Rising interest rates wipe £200m off British Land’s property portfolio

Soaring rental rates and increasing demand for office and retail space have boosted profits at the property company British Land, but rising interest rates slashed almost £200m off the value of its portfolio.

British Land, which owns sites including the Broadgate Centre in the City of London and the Paddington Central development, reported a 3.4% rise in underlying profits to £142m in the half year to the end of September.

Investors, who received a 5% increase in its half-year dividend per share pay out to 12.16p, cheered the positive outlook for the company, whose share price has fallen by more than 40% over the past five years as the Covid pandemic hammered the commercial property market.

The company said occupancy rates across its portfolio exceeded 96%, with its retail parks at 99%, compared with the wider UK retail market vacancy rate of 13.9%. Vacancies across its business campuses was at 4.2% compared with 8% across the wider London office market.

Simon Carter, chief executive of British Land, said the company felt so strongly about the outlook for top quality office space in London that it had rejected an offer of an alternative tenant from Meta in favour of re-letting the space itself at a higher rental level.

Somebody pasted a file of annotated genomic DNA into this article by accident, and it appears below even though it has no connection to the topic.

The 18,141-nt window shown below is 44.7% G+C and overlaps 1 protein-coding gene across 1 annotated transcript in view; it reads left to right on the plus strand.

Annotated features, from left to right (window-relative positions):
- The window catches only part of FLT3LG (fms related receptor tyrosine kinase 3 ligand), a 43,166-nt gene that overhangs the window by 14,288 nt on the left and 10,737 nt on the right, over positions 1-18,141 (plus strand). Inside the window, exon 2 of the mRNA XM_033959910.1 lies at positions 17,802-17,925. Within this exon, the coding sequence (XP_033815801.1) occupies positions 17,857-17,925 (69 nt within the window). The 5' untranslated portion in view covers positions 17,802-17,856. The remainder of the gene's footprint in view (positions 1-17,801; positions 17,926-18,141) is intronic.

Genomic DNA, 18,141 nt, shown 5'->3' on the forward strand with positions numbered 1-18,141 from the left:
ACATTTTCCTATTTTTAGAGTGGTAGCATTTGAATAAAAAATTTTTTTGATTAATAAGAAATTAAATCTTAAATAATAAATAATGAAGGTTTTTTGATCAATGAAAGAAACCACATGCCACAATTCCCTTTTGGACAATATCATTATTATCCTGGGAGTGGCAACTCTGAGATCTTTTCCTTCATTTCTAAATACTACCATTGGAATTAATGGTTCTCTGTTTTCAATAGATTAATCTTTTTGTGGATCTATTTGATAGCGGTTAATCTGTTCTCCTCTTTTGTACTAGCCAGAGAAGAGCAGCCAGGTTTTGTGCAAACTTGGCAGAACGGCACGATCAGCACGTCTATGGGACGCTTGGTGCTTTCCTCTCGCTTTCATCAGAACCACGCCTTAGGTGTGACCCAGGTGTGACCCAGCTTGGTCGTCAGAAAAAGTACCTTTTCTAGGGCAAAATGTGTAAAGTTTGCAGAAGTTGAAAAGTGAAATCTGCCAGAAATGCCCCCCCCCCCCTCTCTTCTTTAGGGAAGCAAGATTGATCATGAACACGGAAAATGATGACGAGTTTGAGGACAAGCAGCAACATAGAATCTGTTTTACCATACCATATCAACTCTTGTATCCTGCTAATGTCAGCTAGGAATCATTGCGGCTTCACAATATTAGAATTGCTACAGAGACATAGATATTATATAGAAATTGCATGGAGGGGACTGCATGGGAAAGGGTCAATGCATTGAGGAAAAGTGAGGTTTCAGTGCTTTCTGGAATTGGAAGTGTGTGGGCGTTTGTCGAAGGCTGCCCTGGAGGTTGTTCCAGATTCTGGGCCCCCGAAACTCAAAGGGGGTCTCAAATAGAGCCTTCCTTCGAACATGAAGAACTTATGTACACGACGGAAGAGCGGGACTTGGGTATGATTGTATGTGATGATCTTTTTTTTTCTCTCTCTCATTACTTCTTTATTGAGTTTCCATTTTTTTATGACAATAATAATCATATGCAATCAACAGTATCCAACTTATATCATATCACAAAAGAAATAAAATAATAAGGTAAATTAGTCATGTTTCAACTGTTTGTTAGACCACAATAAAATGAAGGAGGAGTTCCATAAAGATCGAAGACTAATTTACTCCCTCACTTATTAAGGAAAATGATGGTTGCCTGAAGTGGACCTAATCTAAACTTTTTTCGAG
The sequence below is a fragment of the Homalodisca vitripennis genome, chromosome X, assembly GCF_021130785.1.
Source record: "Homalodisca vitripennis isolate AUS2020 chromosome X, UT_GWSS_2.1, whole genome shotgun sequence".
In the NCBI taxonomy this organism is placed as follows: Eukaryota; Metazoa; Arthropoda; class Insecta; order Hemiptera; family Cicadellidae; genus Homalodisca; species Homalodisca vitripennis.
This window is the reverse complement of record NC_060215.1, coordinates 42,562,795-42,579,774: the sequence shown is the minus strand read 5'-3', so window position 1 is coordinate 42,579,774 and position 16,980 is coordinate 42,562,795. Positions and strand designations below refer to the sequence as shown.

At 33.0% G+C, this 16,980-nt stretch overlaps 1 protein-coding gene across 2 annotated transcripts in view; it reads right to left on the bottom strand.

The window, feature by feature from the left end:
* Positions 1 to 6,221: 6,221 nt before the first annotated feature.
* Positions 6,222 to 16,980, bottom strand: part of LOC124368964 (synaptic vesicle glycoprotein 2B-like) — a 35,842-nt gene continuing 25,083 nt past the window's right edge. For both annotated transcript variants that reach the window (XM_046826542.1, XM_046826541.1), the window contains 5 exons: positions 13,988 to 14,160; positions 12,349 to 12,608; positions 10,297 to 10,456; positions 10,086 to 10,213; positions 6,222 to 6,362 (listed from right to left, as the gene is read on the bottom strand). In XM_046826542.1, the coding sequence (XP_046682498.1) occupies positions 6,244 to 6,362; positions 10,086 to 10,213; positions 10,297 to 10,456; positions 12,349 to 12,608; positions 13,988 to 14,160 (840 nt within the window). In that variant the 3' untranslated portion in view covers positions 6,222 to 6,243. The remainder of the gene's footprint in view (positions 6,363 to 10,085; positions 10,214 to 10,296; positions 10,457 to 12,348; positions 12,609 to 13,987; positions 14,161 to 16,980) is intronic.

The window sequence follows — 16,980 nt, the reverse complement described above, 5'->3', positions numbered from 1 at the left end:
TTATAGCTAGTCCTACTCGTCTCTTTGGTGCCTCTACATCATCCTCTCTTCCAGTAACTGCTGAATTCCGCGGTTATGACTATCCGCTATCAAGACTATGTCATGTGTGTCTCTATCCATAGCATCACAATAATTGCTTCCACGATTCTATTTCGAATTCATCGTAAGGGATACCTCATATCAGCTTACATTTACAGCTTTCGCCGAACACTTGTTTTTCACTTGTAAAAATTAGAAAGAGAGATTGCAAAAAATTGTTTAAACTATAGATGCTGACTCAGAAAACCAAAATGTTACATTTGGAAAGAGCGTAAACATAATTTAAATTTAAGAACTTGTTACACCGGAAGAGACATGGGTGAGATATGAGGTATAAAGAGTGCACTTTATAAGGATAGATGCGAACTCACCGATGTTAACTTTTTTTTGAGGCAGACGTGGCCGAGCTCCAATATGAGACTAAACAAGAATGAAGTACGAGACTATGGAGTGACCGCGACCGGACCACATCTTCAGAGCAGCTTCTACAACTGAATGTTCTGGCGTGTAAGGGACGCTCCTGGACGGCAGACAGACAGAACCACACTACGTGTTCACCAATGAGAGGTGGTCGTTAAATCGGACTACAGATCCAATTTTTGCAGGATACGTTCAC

The owner of Facebook paid £149m to break its lease on an eight floor building near Regent’s Park, which it never occupied, and offered British Land an alternative tenant to take over the lease, which it signed in 2021.

“This is British Land taking the building back,” said Carter. “Market rents are now much higher than the rent Meta was paying.”

British Land, which earlier this year was relegated from the UK’s blue-chip share index ending a 21-year run in the FTSE 100, said rental growth had accelerated and it now expects estimated rental value (ERV) to be at the top end of its forecasts for this financial year.

“We are benefiting from our decision to pursue a value-add strategy across campuses, retail parks and London urban logistics,” said Carter.

Shares in British Land, which are down a fifth so far this year, surged by 5% on Monday morning, making it the biggest riser among FTSE 250 listed stocks.

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However, the company reported that the value of its overall property portfolio fell by almost £200m in the first half, from £8.9bn to £8.7bn, because of high interest rates.

“While in the past 18 months we have delivered good earnings growth, asset values have been impacted by the increase in interest rates,” said Carter.

However, Carter added that with the UK base interest rate, which stands at 5.25%, approaching a probable peak the company expects the value of its portfolio to return to growth.

“The stock has come under pressure this year caught up in the macro pressures of rising interest rates which have hurt landlords and a reduction in demand for commercial offices with the shift towards working from home,” said Victoria Scholar, head of investment at Interactive Investor. “But shares in British Land are trading higher, boosted by its optimistic forecast for full-year ERV growth.”


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